Reprint: Mary Gilmore. An Appreciation by Marjorie Quinn

Once I was at a gathering of 400 poets! Is it necessary to add that it was in the land of dollars and skyscrapers, where everything, from depression to poets, is produced in large quantities? It was a meeting of the Poetry Club in New York. A fierce battle of words was being waged between the adherents of the rhyme and metre school and the exponents of "vers libre." The champion of the vers librists was that large and brilliant lady, Amy Lowell, descendant of James Russell Lowell. Someone made claim that the Bible was written in free verse. Thin, pale little Padraic Colum, exiled from his native Ireland, jumped up and shouted earnestly, The Bible, he declared, was rhythmical prose! Much argument followed. From out the din Miss Lowell was heard declaiming that there were only two great American poets -- Whitman and Poe. (I remember feeling a heartache for poor, simple, neglected Longfellow.)

I can see Amy Lowell now, with her charming, soft-featured face rising above a huge body; with a broad forehead and keen eyes that dominated that large assembly as she looked with good-natured tolerance upon one of her disciples, a bizarre-looking lady, who claimed that she liked free verse because, by its odd arrangement of lines, it made such pretty patterns on the page!

But Amy Lowell, in spite of her fondness for free verse -- probably her adherents would say because of it -- was a really big woman, mentally as well as physically. She had a fine intellect, ready and brilliant wit, broad vision. In her mentality this outstanding figure in the poetic world of America seems to me to compare with Mary Gilmore, whom Dr. Mackaness considers "the most outstanding woman in the world of Australian letters." Mary Gilmore has a man's grip of things. With this she also has the broad vision and the all-embracing woman sympathy.

Her many poems gush from her eternal fount of sympathy, the expression of her outlook on life and its varied interests. At times it is but a little song that mirrors a mood or crystallises a passing thought. But always they are sincere: always they are human. There is the everyday, happy woman in "Marri'd" (one of her best known poems) :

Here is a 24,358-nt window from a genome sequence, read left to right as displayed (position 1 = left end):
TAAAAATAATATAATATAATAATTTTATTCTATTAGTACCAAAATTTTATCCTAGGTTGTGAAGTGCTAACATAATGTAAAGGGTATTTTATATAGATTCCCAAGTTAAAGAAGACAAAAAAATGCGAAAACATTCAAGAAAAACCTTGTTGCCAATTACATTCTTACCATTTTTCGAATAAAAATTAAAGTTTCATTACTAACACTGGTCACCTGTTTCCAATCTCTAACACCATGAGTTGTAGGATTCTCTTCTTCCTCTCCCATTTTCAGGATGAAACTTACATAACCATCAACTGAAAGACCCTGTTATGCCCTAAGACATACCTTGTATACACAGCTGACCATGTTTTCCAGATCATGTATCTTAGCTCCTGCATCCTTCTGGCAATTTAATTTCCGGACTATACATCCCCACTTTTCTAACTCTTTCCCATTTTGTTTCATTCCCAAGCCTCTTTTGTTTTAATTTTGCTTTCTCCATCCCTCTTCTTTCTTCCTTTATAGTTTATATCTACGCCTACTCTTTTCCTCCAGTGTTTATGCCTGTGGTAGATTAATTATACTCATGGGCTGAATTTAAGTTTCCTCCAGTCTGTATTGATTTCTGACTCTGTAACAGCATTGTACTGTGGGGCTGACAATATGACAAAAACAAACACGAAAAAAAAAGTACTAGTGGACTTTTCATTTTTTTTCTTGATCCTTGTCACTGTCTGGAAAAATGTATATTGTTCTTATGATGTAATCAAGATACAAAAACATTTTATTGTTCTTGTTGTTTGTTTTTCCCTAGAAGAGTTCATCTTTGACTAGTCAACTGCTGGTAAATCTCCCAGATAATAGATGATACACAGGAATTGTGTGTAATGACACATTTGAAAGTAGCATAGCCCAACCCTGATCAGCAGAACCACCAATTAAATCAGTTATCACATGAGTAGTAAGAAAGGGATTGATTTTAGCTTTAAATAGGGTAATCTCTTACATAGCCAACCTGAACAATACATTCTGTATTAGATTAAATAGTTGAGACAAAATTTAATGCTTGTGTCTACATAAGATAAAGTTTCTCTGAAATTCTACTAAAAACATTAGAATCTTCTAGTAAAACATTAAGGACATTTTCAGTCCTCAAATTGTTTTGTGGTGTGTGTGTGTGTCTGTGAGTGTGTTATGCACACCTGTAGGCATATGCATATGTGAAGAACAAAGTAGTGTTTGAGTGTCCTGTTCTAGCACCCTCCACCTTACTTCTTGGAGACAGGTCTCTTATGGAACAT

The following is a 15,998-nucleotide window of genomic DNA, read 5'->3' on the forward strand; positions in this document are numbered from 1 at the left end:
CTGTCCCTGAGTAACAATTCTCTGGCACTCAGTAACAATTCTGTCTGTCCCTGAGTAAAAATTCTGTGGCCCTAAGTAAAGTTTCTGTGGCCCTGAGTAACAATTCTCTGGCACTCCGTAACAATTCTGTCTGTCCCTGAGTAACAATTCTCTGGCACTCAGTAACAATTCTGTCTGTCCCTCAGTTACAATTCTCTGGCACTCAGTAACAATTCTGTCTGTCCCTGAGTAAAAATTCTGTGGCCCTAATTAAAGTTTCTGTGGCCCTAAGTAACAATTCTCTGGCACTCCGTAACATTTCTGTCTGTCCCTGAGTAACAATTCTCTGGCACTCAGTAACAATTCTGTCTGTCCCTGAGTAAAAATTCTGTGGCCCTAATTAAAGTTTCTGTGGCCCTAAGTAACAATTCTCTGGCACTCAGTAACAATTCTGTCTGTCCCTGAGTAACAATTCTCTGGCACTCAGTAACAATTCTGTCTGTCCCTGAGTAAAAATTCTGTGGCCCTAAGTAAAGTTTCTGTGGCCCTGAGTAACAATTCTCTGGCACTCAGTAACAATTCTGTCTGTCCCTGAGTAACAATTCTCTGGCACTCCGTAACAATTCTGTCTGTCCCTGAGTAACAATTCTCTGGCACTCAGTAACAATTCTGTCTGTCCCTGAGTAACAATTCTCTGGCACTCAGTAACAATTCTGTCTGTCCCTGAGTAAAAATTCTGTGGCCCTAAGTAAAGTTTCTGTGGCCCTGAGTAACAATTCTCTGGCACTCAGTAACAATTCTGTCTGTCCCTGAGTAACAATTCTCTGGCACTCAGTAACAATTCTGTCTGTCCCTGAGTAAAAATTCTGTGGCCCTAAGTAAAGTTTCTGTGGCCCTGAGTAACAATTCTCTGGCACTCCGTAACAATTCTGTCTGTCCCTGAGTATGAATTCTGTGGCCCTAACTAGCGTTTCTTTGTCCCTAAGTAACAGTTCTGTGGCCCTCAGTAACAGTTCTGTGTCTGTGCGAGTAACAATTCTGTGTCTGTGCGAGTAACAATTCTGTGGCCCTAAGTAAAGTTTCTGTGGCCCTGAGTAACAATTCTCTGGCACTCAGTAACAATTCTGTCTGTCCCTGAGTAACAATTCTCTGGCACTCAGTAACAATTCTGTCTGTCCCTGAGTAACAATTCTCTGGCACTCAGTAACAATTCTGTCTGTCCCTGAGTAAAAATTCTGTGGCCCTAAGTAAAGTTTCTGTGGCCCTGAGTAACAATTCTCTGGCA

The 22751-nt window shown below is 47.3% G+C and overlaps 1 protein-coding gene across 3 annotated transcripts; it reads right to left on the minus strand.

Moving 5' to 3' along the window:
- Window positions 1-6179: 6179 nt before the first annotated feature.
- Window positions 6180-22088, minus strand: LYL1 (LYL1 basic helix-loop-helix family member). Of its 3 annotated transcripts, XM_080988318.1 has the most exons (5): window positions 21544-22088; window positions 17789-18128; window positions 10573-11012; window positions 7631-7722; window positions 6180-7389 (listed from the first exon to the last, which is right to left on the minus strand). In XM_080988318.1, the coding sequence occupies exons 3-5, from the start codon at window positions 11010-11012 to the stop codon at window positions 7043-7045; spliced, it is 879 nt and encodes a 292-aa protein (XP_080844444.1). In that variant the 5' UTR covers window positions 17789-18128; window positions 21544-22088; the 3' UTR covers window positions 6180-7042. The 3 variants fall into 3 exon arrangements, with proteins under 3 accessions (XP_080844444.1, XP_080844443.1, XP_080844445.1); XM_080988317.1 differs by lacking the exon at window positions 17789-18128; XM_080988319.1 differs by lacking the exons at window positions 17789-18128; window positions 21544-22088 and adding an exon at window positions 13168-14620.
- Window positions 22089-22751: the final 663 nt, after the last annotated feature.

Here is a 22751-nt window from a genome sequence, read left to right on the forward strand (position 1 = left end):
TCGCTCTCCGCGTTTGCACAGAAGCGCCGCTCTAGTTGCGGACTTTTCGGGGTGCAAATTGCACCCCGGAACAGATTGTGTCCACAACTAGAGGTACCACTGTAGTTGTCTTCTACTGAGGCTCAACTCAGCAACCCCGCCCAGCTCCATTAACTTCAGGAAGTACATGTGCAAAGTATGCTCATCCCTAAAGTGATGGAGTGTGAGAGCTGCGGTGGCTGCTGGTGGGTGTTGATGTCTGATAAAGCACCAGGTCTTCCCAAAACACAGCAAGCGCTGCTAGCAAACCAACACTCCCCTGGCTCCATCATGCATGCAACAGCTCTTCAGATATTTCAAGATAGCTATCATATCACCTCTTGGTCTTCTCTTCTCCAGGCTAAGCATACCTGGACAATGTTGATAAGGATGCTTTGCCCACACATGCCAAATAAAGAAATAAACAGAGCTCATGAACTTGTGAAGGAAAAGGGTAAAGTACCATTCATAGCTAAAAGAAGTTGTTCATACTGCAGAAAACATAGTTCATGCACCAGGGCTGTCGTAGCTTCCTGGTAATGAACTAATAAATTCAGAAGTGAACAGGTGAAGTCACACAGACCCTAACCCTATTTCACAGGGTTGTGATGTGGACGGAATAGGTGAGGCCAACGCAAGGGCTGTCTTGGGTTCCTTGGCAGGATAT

An' flushln' all at once
         An' smilin' just so sweet.
      An' bein' real proud
         The house is lookin' neat.

Simple, but the all in all of life for many a woman when her "man is comin' home."


Every subject beckons her waiting pen. To take some titles: "A Ringbarked Tree," "The Lament of the Lubra," "Yuan Kang Su," "The Dead Harlot," "Life," "Linen for Pillows," "The Rue Tree," "Horses of the Mind." She writes as easily of the flight of swans as of the death of love; of poets, of soldiers; of trees and aborigines, of nuns in their cloister, and with ready jollity, as in "The Tilted Cart." But it may be that she will be remembered best as the champion of the vanishing race, as in "The Aboriginals":

      Who is this that cometh here,
      Bent and bowed, and in the sere.
      Who is this whose ravaged frame
      Seems to speak of wrong and shame?
      Child of people we betrayed,
      Name him man and yet a shade.

She has a deep understanding of the aboriginal, whom she had opportunity to observe in her girlhood days; a fine understanding and a feeling for the music of their place-names -- "A Song of Koonewarrah," "The Children of Mirrabooka," "Malebo."

Some seven volumes of verse she has published, nor are they slim volumes. It seems that when a thing enchants her, when a thing interests her, she must set her thoughts of it to verse. "Hound of the Road" (prose) and a cookery book she has also published, and is now engaged on her "Recollections."  

Mary Gilmore's birthday falls on the 16th of this month. The Fellowship of Australian Writers, of which she was a founder -- its aims are very dear to her heart -- is remembering her on that date.

First published in The Sydney Morning Herald, 12 August 1933

[Thanks to the National Library of Australia's newspaper digitisation project for this piece.]

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This page contains a single entry by Perry Middlemiss published on June 4, 2010 8:53 AM.

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